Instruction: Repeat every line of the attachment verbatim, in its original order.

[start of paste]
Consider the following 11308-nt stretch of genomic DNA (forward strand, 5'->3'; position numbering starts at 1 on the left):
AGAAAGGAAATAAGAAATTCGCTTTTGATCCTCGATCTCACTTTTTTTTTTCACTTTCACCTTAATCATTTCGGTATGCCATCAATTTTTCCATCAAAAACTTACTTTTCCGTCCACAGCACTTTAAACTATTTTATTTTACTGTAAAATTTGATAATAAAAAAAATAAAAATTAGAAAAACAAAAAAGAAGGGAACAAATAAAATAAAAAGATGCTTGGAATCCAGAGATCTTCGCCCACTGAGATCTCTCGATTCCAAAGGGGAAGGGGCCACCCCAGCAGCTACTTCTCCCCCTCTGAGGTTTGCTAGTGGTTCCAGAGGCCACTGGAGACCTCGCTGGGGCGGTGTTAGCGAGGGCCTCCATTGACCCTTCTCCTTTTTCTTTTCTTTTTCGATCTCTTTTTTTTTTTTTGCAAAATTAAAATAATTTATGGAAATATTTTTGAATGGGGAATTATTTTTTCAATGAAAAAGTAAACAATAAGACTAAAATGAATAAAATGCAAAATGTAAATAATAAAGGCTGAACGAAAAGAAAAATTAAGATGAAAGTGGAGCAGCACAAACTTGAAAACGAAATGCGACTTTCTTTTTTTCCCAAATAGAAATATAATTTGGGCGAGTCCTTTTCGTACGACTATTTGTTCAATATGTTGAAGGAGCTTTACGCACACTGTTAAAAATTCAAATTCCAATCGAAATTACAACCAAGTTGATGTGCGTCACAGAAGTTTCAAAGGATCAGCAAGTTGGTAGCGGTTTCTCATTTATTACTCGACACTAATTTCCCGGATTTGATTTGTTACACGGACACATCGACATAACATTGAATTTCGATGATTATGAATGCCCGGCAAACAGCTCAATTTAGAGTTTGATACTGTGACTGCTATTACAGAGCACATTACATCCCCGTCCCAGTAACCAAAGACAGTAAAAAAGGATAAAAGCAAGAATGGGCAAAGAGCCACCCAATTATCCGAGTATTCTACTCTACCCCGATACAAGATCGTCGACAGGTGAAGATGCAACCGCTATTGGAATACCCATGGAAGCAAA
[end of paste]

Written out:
Consider the following 11308-nt stretch of genomic DNA (forward strand, 5'->3'; position numbering starts at 1 on the left):
AGAAAGGAAATAAGAAATTCGCTTTTGATCCTCGATCTCACTTTTTTTTTTCACTTTCACCTTAATCATTTCGGTATGCCATCAATTTTTCCATCAAAAACTTACTTTTCCGTCCACAGCACTTTAAACTATTTTATTTTACTGTAAAATTTGATAATAAAAAAAATAAAAATTAGAAAAACAAAAAAGAAGGGAACAAATAAAATAAAAAGATGCTTGGAATCCAGAGATCTTCGCCCACTGAGATCTCTCGATTCCAAAGGGGAAGGGGCCACCCCAGCAGCTACTTCTCCCCCTCTGAGGTTTGCTAGTGGTTCCAGAGGCCACTGGAGACCTCGCTGGGGCGGTGTTAGCGAGGGCCTCCATTGACCCTTCTCCTTTTTCTTTTCTTTTTCGATCTCTTTTTTTTTTTTTGCAAAATTAAAATAATTTATGGAAATATTTTTGAATGGGGAATTATTTTTTCAATGAAAAAGTAAACAATAAGACTAAAATGAATAAAATGCAAAATGTAAATAATAAAGGCTGAACGAAAAGAAAAATTAAGATGAAAGTGGAGCAGCACAAACTTGAAAACGAAATGCGACTTTCTTTTTTTCCCAAATAGAAATATAATTTGGGCGAGTCCTTTTCGTACGACTATTTGTTCAATATGTTGAAGGAGCTTTACGCACACTGTTAAAAATTCAAATTCCAATCGAAATTACAACCAAGTTGATGTGCGTCACAGAAGTTTCAAAGGATCAGCAAGTTGGTAGCGGTTTCTCATTTATTACTCGACACTAATTTCCCGGATTTGATTTGTTACACGGACACATCGACATAACATTGAATTTCGATGATTATGAATGCCCGGCAAACAGCTCAATTTAGAGTTTGATACTGTGACTGCTATTACAGAGCACATTACATCCCCGTCCCAGTAACCAAAGACAGTAAAAAAGGATAAAAGCAAGAATGGGCAAAGAGCCACCCAATTATCCGAGTATTCTACTCTACCCCGATACAAGATCGTCGACAGGTGAAGATGCAACCGCTATTGGAATACCCATGGAAGCAAA